County Commission Chair Ed Eilert on Tuesday implored the packed room on hand for his annual State of the County address to reach out to state officials and discourage them from accelerating the implementation of a Senate bill that restricts county and city governments from raising their property taxes without the consent of voters.
Pointing to the tens of millions of dollars in services that county government is required by state law to provide to its citizens — from courts and corrections facilities to environmental and human services — Eilert argued that the tax lid bill puts an onerous burden on county government as it seeks to not only deliver basic services but also attract new businesses.
With nearly 400,000 registered voters, conducting the special elections required by the tax lid bill would be a costly undertaking for the county. A mail-in election would cost around $800,000. A polling election would be closer to $1 million.
Eilert said that had the tax lid bill been in place earlier this decade, the county would likely not have been able to invest the $13 million in road improvements needed to bring the BNSF Intermodal facility and its 800 new jobs to the county.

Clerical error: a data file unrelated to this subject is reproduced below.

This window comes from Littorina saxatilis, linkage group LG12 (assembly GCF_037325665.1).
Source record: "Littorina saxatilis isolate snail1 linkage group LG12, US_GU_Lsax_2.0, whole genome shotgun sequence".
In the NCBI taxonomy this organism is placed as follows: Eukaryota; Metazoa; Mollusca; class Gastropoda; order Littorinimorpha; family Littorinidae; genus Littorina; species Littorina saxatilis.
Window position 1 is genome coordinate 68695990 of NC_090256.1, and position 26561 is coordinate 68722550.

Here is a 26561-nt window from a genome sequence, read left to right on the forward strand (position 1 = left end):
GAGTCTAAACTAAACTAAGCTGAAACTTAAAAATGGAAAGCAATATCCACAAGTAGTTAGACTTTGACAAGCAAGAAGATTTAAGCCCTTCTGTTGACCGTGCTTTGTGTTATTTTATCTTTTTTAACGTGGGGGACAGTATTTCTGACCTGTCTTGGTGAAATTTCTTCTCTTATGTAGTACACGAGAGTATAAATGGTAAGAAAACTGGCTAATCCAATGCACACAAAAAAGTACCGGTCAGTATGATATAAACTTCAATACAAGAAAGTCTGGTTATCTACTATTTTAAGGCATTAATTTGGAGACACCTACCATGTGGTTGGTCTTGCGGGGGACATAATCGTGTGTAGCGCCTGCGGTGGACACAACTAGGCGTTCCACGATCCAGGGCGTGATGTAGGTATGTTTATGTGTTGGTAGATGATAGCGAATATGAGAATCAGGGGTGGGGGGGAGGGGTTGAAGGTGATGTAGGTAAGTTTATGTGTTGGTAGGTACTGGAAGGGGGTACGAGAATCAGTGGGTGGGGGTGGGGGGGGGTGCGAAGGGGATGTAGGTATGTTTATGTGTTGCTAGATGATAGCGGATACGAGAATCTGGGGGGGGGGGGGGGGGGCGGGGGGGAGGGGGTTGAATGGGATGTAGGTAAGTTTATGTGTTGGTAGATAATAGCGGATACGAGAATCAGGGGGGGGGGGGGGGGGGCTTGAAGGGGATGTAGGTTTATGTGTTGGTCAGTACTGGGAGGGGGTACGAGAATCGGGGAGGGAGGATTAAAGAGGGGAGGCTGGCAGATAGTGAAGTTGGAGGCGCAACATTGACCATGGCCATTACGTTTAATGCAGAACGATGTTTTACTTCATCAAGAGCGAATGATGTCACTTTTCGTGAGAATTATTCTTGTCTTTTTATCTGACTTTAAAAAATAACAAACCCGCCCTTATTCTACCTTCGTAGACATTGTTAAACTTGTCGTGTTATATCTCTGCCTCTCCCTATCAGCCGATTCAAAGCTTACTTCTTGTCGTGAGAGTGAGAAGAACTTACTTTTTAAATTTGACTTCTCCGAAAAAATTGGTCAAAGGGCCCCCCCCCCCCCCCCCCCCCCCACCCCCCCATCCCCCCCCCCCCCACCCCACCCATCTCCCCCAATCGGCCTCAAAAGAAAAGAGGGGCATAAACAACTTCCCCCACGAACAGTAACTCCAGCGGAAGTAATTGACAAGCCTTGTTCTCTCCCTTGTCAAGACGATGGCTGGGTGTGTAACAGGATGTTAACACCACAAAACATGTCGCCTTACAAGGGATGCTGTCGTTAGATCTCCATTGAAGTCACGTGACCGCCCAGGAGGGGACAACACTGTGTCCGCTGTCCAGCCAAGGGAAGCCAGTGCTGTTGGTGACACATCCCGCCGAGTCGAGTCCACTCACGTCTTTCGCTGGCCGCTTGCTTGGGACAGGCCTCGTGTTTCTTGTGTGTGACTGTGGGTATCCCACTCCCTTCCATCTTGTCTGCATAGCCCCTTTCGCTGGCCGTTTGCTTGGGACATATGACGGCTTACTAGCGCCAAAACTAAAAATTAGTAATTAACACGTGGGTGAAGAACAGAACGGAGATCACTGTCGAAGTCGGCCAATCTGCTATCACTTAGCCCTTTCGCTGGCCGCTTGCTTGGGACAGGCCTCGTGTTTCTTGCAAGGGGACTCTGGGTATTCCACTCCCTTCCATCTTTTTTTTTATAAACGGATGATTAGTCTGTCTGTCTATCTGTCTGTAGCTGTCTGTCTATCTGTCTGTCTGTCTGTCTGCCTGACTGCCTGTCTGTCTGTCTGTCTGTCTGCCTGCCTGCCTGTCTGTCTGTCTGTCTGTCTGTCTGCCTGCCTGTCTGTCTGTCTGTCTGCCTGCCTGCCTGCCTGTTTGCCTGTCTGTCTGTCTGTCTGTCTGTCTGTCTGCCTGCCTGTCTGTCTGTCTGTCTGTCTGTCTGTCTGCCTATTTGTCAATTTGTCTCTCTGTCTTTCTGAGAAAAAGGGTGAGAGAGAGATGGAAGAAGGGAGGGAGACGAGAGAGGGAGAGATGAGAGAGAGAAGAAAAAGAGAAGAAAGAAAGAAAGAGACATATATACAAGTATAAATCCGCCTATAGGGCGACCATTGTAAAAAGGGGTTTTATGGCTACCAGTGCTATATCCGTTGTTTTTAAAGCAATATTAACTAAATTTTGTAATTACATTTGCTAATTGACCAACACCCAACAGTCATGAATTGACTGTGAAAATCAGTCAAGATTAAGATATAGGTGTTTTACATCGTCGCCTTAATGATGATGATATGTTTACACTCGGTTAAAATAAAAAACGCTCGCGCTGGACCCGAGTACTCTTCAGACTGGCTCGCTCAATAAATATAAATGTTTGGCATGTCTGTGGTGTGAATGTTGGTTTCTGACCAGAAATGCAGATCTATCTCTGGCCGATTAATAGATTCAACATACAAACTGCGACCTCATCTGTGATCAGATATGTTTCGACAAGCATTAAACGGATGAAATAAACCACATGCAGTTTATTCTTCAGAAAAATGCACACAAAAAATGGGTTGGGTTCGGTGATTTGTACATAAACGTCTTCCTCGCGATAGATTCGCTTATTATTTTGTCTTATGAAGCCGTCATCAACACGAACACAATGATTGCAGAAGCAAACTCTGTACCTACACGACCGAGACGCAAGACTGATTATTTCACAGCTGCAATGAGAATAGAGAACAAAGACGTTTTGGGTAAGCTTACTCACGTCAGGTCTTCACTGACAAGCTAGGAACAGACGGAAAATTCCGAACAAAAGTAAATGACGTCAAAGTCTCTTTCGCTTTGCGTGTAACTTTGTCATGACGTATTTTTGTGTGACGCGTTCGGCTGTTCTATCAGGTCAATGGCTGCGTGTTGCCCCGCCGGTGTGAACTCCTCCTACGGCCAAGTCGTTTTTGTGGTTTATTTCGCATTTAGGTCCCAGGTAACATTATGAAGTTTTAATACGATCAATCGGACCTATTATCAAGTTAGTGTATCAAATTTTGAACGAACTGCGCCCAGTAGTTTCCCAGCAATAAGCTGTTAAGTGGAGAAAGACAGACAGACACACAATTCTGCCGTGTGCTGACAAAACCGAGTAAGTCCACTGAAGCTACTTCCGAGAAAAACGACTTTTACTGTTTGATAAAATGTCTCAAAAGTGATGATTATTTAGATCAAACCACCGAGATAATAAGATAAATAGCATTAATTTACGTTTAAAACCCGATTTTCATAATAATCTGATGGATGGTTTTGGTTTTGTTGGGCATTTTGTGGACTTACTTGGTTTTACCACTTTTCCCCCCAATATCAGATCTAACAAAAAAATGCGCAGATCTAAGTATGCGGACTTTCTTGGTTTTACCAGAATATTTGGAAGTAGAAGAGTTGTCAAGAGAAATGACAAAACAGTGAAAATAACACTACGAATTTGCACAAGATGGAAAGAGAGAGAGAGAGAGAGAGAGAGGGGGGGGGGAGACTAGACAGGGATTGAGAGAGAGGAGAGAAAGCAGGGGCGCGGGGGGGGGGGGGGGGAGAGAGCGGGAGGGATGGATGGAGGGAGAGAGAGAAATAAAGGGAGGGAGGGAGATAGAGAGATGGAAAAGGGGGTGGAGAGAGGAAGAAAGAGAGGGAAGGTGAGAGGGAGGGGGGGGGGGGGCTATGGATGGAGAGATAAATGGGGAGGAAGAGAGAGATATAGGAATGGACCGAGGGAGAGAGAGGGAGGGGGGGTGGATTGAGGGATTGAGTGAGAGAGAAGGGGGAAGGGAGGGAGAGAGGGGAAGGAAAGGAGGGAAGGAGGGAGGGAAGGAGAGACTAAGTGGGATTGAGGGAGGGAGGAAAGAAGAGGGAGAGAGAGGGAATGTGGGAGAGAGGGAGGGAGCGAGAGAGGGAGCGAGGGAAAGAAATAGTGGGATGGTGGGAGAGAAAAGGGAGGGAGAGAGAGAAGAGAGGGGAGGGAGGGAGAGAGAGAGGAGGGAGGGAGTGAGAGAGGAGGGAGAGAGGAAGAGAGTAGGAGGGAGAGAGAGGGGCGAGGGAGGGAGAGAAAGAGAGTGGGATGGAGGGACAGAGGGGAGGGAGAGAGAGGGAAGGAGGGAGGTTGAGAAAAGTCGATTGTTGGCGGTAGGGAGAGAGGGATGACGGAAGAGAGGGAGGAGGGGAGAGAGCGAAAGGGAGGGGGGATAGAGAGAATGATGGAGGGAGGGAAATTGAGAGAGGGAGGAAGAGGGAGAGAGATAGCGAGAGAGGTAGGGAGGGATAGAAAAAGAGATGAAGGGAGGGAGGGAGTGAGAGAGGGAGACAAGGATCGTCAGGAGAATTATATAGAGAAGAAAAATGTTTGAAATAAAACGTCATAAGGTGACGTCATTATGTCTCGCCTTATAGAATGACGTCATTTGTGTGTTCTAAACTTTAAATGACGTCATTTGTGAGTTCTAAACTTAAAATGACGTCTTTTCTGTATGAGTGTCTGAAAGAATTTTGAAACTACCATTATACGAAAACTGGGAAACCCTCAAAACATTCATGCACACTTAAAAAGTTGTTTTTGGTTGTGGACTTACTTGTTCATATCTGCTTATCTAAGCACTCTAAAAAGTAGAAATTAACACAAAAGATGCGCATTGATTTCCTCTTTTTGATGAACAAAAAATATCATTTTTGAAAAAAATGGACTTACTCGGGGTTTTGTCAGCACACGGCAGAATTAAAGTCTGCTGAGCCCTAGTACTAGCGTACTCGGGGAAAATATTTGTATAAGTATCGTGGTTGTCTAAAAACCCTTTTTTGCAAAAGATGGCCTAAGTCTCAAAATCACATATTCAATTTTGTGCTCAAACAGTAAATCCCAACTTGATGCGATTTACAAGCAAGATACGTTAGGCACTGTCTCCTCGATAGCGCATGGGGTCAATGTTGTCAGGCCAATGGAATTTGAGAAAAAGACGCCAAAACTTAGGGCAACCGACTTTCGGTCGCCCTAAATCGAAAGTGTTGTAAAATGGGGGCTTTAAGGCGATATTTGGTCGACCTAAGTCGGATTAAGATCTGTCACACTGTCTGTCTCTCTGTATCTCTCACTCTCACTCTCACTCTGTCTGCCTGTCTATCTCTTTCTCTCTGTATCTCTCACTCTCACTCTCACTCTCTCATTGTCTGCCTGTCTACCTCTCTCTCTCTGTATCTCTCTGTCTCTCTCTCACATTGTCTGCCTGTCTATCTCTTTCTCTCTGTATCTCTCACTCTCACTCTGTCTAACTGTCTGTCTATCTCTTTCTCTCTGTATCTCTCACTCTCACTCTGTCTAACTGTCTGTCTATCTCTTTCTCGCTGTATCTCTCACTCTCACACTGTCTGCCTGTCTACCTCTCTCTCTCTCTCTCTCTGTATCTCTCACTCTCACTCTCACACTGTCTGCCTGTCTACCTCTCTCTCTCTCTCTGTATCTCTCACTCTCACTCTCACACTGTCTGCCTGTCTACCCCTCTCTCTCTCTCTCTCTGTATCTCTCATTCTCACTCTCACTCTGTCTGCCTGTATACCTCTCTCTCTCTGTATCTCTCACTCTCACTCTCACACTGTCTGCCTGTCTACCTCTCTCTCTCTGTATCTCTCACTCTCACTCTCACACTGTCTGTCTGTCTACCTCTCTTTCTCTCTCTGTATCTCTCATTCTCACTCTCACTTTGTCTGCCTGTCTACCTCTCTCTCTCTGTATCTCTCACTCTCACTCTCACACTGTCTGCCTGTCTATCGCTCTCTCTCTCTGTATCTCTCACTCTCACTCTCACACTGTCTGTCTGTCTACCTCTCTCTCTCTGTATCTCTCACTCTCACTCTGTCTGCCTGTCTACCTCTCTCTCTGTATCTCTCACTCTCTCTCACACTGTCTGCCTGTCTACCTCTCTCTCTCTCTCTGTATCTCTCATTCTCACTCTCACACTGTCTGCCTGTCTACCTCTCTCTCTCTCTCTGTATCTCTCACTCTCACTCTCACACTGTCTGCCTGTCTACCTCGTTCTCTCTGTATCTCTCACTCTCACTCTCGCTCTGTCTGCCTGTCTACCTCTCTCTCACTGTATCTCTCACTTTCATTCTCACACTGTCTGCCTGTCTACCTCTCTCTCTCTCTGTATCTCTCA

“Why would legislative leaders want to put the brakes on economic growth and job creation by forcing cities and counties to make those economic development decisions with the restrictions of tax lids and special elections?” Eilert asked.
Eilert said he was more supportive a House version of the bill that included exemptions for certain critical services. He encouraged the more-than 600 attendees in the room to contact their state representatives and senators in the next 24 hours to make their voices heard. Eilert’s pleas appeared to have little impact on senate deliberations, however, as that chamber advanced a bill moving the tax lid implementation date from 2018 to 2017 on a 24-16 vote Tuesday.
It was the second year in a row that Eilert had used the address to draw attention to the potentially negative impact the legislature’s actions have on the state’s most populous and prosperous county. Last year, Eilert told the hundreds of community leaders gathered for the speech that the county’s K-12 schools must be permitted to continue to deliver top-notch education as the legislature wrestled with school finance.
This year, Eilert noted that a recent study projected Johnson County’s population will double over the next 50 years, making it home to fully one-third of the state’s population. Eilert said continued investment in education at all levels will be crucial to the county’s continued success.
“If we and the generations to follow are going to ensure our communities’ success, then it is our challenge to be responsible stewards of that which has been provided to us and to have the courage and the wisdom to build upon that which surrounds us,” he said.